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Statins linked to reduction in pneumonia risk

Saturday March 24, 2012
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Statins were associated with a modest reduction in pneumonia risk, according to newly published findings of a study based in primary care settings.

Researchers from Israel and the United States analyzed data from a randomized, double-blind trial with placebo-control groups (the JUPITER trial) conducted at 1,315 sites in 26 countries to look at rosuvastatin in disease prevention. The trial involved 17,802 men ages 50 and older and women ages 60 and older without a history of heart disease or diabetes.

Patients were randomized to receive either a placebo or rosuvastatin, a statin used to treat hyperlipidemia and prevent heart disease. During a median follow-up period of almost two years, the researchers found that 214 people in the statin group compared with 257 people in the placebo group contracted pneumonia.

"Participants randomly assigned to receive rosuvastatin had a modest reduction in the incidence of pneumonia compared with participants assigned to the placebo group," the authors wrote in the March 19 issue of the Canadian Medical Association Journal.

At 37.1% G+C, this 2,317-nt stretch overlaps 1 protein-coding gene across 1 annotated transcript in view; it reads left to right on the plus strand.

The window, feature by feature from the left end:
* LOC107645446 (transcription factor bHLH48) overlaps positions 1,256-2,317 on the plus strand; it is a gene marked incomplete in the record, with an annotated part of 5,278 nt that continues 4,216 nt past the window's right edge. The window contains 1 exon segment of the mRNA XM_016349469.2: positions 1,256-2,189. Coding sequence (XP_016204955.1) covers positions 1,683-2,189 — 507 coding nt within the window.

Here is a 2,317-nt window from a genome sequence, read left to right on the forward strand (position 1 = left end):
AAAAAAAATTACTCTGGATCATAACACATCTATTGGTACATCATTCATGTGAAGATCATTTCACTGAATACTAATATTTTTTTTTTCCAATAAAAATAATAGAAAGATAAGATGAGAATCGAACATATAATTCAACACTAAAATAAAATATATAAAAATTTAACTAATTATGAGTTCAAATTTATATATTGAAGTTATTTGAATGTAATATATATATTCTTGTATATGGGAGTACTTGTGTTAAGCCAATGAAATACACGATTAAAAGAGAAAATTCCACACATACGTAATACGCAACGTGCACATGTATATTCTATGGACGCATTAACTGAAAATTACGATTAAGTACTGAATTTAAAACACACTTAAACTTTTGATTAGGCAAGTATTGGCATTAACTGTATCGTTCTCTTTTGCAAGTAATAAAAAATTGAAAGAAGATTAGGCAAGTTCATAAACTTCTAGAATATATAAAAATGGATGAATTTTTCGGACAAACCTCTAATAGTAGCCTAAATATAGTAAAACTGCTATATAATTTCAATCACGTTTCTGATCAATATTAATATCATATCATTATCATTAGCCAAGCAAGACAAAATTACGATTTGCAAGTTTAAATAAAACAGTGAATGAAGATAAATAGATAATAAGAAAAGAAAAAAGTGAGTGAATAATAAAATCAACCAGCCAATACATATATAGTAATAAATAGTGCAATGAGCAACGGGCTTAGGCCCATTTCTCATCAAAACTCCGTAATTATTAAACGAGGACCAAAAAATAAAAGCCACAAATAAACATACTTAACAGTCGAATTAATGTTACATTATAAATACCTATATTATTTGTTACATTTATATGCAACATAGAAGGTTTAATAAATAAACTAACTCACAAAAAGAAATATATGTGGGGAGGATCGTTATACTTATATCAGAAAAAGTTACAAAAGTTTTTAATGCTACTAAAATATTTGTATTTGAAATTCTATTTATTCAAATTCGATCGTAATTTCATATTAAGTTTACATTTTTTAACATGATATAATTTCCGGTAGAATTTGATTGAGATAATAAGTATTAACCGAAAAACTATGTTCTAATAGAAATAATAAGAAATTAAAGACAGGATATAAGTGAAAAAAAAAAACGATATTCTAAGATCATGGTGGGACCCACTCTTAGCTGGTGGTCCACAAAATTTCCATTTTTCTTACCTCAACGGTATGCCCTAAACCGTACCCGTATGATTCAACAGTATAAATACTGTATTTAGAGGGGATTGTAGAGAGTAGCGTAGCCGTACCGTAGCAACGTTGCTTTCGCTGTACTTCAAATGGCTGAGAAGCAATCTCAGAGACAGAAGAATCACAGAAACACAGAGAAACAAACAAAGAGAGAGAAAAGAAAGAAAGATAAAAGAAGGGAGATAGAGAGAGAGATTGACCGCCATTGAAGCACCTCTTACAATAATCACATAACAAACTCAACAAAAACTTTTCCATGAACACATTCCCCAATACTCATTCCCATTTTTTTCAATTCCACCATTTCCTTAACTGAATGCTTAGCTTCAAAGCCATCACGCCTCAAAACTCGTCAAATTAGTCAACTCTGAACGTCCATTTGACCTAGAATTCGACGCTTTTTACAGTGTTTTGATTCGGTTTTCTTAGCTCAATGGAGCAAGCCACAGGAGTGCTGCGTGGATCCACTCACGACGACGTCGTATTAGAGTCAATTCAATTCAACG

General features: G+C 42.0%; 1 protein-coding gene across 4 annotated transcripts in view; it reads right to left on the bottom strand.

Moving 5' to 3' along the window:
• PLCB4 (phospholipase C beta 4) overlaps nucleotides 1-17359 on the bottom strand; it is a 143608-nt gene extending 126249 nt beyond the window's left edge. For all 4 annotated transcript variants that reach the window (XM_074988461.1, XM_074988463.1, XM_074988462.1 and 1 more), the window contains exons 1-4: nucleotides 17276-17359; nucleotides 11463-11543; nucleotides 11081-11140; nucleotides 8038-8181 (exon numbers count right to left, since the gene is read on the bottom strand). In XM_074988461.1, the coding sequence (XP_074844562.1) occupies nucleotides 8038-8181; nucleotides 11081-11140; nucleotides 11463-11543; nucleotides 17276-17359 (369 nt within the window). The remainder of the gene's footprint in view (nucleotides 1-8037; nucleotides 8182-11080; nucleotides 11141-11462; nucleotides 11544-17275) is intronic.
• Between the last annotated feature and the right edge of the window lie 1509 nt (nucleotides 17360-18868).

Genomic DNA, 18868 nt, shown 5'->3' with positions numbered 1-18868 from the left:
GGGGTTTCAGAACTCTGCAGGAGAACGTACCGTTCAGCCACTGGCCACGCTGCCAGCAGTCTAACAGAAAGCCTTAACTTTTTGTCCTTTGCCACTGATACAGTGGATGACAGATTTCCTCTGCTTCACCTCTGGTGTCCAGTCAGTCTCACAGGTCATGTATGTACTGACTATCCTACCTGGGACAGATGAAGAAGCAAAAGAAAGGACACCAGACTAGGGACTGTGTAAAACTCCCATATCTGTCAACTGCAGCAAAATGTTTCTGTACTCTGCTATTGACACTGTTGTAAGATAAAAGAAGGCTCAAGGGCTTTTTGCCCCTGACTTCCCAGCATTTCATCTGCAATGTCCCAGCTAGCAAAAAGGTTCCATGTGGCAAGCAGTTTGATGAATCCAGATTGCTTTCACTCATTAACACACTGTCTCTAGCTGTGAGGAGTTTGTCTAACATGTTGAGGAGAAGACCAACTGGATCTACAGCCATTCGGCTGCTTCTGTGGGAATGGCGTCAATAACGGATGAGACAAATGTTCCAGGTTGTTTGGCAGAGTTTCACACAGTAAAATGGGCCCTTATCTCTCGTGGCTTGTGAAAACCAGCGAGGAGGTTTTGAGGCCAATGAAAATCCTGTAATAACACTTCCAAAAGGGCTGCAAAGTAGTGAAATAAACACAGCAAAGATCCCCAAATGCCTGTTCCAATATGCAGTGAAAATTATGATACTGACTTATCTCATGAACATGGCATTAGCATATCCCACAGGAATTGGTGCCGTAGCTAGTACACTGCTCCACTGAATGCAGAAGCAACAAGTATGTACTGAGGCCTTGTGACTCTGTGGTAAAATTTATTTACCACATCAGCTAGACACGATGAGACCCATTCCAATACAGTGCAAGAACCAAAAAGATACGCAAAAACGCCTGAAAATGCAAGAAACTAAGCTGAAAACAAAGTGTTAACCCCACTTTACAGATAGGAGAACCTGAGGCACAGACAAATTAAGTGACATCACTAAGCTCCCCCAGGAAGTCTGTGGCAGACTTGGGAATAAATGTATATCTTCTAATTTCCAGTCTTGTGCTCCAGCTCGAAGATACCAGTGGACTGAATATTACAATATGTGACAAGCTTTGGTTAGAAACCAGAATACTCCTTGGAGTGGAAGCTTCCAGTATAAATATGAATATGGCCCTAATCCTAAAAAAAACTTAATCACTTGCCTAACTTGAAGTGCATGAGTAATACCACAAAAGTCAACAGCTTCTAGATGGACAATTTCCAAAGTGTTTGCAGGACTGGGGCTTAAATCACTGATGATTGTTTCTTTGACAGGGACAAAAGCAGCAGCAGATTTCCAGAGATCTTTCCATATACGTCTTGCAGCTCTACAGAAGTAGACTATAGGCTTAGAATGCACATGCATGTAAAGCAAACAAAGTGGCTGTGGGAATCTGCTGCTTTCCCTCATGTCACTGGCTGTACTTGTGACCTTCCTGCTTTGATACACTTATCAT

"Although a number of observational studies have suggested a protective effect of statin use on the incidence of pneumonia and other infections, we are not aware of any evidence from prior randomized trials that specifically evaluated this question."

The authors concluded that "the absolute risk reduction observed in this primary prevention setting was small, and the effects on infection may be greater in other settings."

To download a PDF of the study, visit http://bit.ly/FRuTOX.


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